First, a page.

For example, this morning I realized I was finally, completely at ease in Korea. It took over 10 months, but I woke up and realized that it’s no longer a strange place to be. I guess that’s what happens when you live abroad. I ate my bagel with cream cheese and jam, and realized that strangely enough, I was home. Sure, I’ll be jetting out of Korea in a little over a month, but for now I am home.

I have also struggled with a teaching slump. For you teachers out there, you probably know what I’m talking about: the inability to plan a lesson, the constant distraction of the Internet or something that isn’t lesson planning. You know that tug. During my teacher slump, I started evaluating myself. I realized that I was in the slump because I was stressed and afraid. Afraid I wasn’t making a difference, stressed that my students probably don’t care about English as much as I do.

Then, my mother, in her infinite wisdom, helped solve my funk.

In a roundabout way, she said “Sarah, you can’t make all the difference. You’re just planting the seed and other teachers in the future will water it.”

I then realized that it’s not all on me to change the scope of my students’ lives. Sure, I’m an important part, but I’m not the gardener and the harvester. I should probably not be as hard on myself. So, thankfully, I can report that I’m climbing out of the teacher slump. Hooray!

In the meantime, allow me to participate in some shameless plugging. I love blogging, and I’ve already launched my post-Korea blog. Of course, I won’t be posting until after I leave Korea, but if you don’t mind, can you check it out (and maybe even subscribe)? You can check out Runaway Sister here.

geon bae!

Sarah

Eleven.

Eleven months ago today, I boarded an itty bitty US Airways plane bound for Charlotte, North Carolina, then to LA, and eventually to Seoul-Incheon. A year ago this month, I was giving little talks about Korea to various groups, thinking that the year couldn’t possibly go by this fast.

Now, here I am with 40-ish days remaining in Korea. Life has slowed down to a normal pace here in Korea. It seems more like everyday living, yet at the same time, my life in the USA is beginning to start. I’ve got a job and new apartment awaiting me when I get home. It will be like a new adventure, only on home turf.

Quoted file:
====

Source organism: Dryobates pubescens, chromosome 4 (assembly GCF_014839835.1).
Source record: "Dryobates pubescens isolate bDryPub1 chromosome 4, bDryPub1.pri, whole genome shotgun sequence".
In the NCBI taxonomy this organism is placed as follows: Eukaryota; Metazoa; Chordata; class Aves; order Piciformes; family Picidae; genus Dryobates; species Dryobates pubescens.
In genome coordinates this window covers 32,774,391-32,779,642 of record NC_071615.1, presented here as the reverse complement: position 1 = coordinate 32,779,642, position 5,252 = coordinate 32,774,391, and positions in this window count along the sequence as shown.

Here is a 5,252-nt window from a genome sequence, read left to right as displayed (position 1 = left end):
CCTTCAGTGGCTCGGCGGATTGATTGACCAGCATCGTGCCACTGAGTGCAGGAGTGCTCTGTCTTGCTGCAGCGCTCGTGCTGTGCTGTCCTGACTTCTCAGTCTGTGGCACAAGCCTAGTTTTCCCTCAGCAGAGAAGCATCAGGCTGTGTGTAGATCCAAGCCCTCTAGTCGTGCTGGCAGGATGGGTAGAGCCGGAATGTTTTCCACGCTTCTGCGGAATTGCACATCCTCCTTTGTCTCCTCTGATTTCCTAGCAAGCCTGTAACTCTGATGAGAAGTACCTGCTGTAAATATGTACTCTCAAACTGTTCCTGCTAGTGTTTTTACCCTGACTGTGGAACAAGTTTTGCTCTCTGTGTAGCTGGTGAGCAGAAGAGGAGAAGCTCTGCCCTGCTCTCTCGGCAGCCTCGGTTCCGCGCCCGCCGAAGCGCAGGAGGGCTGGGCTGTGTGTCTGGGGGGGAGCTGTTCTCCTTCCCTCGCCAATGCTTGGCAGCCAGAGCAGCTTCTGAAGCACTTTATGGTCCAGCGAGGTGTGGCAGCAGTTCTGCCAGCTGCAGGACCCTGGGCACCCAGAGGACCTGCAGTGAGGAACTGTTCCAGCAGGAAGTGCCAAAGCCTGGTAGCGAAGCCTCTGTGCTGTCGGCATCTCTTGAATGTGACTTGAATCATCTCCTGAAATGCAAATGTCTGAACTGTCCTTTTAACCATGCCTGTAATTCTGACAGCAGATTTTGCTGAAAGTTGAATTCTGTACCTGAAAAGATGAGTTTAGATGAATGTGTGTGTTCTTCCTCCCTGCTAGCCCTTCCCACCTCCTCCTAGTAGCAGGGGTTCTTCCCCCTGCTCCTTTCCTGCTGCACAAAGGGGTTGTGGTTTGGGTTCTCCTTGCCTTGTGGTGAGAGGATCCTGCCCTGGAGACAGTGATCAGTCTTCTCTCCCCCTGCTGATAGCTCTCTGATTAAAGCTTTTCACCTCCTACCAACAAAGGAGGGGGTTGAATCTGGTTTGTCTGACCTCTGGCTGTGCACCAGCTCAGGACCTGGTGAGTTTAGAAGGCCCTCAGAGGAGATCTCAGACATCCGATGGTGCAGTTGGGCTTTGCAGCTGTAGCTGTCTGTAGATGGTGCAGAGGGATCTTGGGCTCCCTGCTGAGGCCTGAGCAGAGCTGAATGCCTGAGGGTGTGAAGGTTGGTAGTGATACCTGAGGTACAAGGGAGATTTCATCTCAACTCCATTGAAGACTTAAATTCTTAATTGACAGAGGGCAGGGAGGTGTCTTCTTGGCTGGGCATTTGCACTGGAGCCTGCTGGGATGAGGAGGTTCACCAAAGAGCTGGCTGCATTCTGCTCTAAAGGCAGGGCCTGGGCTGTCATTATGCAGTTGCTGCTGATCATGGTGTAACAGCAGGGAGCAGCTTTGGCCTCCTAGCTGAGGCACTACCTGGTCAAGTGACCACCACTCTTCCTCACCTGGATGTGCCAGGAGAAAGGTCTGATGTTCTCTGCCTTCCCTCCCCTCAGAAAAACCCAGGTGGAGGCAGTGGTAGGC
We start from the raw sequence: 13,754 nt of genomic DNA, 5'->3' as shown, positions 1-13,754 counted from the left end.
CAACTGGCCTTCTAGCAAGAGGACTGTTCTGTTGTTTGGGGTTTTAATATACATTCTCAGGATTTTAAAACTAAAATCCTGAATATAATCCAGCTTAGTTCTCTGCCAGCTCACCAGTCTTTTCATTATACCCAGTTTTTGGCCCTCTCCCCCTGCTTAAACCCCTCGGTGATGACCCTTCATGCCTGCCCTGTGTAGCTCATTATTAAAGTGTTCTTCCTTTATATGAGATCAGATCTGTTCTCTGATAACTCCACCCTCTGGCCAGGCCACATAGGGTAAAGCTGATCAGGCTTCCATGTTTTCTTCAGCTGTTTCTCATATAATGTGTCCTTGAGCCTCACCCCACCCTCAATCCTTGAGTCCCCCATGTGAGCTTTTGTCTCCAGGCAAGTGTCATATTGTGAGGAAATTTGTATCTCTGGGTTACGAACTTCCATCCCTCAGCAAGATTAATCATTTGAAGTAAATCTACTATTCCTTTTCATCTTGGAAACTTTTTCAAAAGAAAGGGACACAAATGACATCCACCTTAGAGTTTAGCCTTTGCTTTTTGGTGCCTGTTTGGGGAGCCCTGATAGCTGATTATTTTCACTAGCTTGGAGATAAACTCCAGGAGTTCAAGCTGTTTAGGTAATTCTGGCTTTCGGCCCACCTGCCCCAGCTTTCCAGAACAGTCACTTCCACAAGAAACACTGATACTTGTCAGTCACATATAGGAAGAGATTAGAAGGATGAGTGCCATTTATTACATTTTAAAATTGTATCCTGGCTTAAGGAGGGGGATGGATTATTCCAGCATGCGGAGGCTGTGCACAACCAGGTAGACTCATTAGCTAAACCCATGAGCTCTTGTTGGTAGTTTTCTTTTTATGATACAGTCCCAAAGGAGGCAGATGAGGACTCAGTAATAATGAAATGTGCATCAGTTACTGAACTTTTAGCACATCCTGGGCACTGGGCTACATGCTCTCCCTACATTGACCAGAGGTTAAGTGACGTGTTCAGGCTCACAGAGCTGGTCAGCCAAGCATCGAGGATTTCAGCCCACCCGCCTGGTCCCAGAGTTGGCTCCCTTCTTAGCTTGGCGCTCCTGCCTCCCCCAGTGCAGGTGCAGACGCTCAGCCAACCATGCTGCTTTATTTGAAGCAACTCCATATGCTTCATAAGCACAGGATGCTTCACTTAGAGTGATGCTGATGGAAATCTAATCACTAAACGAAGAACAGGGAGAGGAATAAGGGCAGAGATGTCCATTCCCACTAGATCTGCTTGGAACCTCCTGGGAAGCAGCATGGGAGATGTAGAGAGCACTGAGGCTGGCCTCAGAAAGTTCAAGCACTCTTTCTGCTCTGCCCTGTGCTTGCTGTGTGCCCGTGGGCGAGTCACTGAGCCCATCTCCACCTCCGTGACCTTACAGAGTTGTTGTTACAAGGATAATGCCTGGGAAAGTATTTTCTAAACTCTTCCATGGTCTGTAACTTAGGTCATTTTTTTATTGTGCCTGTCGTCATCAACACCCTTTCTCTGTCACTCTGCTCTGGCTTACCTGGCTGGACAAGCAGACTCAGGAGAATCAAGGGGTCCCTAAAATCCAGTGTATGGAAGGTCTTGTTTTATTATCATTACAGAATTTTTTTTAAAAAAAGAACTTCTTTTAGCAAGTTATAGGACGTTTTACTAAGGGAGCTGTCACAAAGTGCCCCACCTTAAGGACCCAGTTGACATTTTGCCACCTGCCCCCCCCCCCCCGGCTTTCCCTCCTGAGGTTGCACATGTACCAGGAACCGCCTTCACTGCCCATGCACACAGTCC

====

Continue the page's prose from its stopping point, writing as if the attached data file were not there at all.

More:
But now is not the time to wax reminiscent for Korea. I haven’t even left yet! Instead, I’ll give you tidbits of life so far here in the ROK.

  • Lots of tests are on the horizon for my students. Between achievement tests and finals in July, they’re testing up to their eyeballs.
  • This week I think a member of the Jeju Board of Education is coming to observe. I’m not sure who s/he is observing, but that’s all I know.
  • I’m really proud of my lunch club students. They ask great questions, and as a result, expect great answers.
  • More now than ever, my students are obsessed with my relationship status.
  • I’m learning how to say goodbye. I realize that this is the beginning of my final full month in Korea. I’m not sure how to accept it.
  • The weather has went from cold to blazing hot with 100% humidity to just right. That’s the way I like it. Just right.
  • There’s a few more restaurants in town I’d like to try before I leave. I better hop on it!
  • Memorial Day is this Thursday in Korea. That means no school, among other things.

Lots of things happening. However, there are a few things I’m looking forward to upon my return to the USA. A few examples are:

  • Mexican food. Oh, the Mexican food. The enchiladas, the fajitas, the cheese, the salsa, oh the south of the border fiesta that is Mexican food.
  • Open spaces. Korea is a compact country with buildings stacked on one another with little openness. Back home in Kentucky, it’s greenery as far as the eyes could see. I thought I’d never miss it, but you never know until it’s gone.
  • The libraries.
  • Speaking English on a regular basis.